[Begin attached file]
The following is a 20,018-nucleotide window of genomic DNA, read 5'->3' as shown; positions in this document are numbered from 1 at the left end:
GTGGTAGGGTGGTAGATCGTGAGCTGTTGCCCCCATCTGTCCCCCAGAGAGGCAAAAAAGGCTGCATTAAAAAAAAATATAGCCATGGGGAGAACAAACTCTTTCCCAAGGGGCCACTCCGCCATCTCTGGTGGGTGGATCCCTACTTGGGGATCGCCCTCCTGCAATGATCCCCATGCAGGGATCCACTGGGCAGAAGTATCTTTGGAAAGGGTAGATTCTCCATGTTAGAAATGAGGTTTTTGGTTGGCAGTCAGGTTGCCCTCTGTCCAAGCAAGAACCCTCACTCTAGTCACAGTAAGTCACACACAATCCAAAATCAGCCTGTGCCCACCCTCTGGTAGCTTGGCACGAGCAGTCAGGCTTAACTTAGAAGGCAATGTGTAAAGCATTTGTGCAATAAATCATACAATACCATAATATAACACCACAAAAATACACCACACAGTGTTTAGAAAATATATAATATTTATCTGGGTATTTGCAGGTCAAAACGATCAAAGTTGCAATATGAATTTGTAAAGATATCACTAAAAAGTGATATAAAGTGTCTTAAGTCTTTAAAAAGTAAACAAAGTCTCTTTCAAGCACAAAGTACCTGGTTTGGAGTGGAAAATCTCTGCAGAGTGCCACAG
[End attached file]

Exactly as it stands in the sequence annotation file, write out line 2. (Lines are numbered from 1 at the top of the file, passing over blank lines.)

GTGGTAGGGTGGTAGATCGTGAGCTGTTGCCCCCATCTGTCCCCCAGAGAGGCAAAAAAGGCTGCATTAAAAAAAAATATAGCCATGGGGAGAACAAACTCTTTCCCAAGGGGCCACTCCGCCATCTCTGGTGGGTGGATCCCTACTTGGGGATCGCCCTCCTGCAATGATCCCCATGCAGGGATCCACTGGGCAGAAGTATCTTTGGAAAGGGTAGATTCTCCATGTTAGAAATGAGGTTTTTGGTTGGCAGTCAGGTTGCCCTCTGTCCAAGCAAGAACCCTCACTCTAGTCACAGTAAGTCACACACAATCCAAAATCAGCCTGTGCCCACCCTCTGGTAGCTTGGCACGAGCAGTCAGGCTTAACTTAGAAGGCAATGTGTAAAGCATTTGTGCAATAAATCATACAATACCATAATATAACACCACAAAAATACACCACACAGTGTTTAGAAAATATATAATATTTATCTGGGTATTTGCAGGTCAAAACGATCAAAGTTGCAATATGAATTTGTAAAGATATCACTAAAAAGTGATATAAAGTGTCTTAAGTCTTTAAAAAGTAAACAAAGTCTCTTTCAAGCACAAAGTACCTGGTTTGGAGTGGAAAATCTCTGCAGAGTGCCACAG